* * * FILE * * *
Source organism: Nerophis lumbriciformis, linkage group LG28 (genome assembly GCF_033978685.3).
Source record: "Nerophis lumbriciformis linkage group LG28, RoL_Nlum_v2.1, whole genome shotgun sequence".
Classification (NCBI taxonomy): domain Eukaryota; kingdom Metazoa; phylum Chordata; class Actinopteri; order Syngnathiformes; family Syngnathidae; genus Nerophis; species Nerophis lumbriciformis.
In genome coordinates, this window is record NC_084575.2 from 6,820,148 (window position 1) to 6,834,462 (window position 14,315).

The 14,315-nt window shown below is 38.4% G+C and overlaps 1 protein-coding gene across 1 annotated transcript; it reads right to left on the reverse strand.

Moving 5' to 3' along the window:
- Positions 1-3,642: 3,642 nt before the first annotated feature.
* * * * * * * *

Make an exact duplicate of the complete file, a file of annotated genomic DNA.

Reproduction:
Source organism: Nerophis lumbriciformis, linkage group LG28 (genome assembly GCF_033978685.3).
Source record: "Nerophis lumbriciformis linkage group LG28, RoL_Nlum_v2.1, whole genome shotgun sequence".
Classification (NCBI taxonomy): domain Eukaryota; kingdom Metazoa; phylum Chordata; class Actinopteri; order Syngnathiformes; family Syngnathidae; genus Nerophis; species Nerophis lumbriciformis.
In genome coordinates, this window is record NC_084575.2 from 6,820,148 (window position 1) to 6,834,462 (window position 14,315).

The 14,315-nt window shown below is 38.4% G+C and overlaps 1 protein-coding gene across 1 annotated transcript; it reads right to left on the reverse strand.

Moving 5' to 3' along the window:
- Positions 1-3,642: 3,642 nt before the first annotated feature.